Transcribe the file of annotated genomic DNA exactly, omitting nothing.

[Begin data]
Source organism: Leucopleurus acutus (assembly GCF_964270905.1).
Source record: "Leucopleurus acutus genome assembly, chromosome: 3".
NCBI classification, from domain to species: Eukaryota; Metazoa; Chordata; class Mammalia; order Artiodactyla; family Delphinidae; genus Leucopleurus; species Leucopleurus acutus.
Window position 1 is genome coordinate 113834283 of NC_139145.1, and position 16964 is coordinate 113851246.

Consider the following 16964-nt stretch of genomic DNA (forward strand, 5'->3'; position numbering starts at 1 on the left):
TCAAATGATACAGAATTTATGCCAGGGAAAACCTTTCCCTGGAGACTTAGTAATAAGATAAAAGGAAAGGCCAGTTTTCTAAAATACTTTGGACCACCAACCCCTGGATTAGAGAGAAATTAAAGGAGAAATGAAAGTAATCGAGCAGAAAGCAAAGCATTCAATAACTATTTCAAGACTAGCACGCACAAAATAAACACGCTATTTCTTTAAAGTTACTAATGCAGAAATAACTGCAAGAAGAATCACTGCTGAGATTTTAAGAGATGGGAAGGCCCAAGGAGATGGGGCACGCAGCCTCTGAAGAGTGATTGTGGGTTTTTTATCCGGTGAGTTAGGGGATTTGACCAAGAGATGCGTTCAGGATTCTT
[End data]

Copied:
Source organism: Leucopleurus acutus (assembly GCF_964270905.1).
Source record: "Leucopleurus acutus genome assembly, chromosome: 3".
NCBI classification, from domain to species: Eukaryota; Metazoa; Chordata; class Mammalia; order Artiodactyla; family Delphinidae; genus Leucopleurus; species Leucopleurus acutus.
Window position 1 is genome coordinate 113834283 of NC_139145.1, and position 16964 is coordinate 113851246.

Consider the following 16964-nt stretch of genomic DNA (forward strand, 5'->3'; position numbering starts at 1 on the left):
TCAAATGATACAGAATTTATGCCAGGGAAAACCTTTCCCTGGAGACTTAGTAATAAGATAAAAGGAAAGGCCAGTTTTCTAAAATACTTTGGACCACCAACCCCTGGATTAGAGAGAAATTAAAGGAGAAATGAAAGTAATCGAGCAGAAAGCAAAGCATTCAATAACTATTTCAAGACTAGCACGCACAAAATAAACACGCTATTTCTTTAAAGTTACTAATGCAGAAATAACTGCAAGAAGAATCACTGCTGAGATTTTAAGAGATGGGAAGGCCCAAGGAGATGGGGCACGCAGCCTCTGAAGAGTGATTGTGGGTTTTTTATCCGGTGAGTTAGGGGATTTGACCAAGAGATGCGTTCAGGATTCTT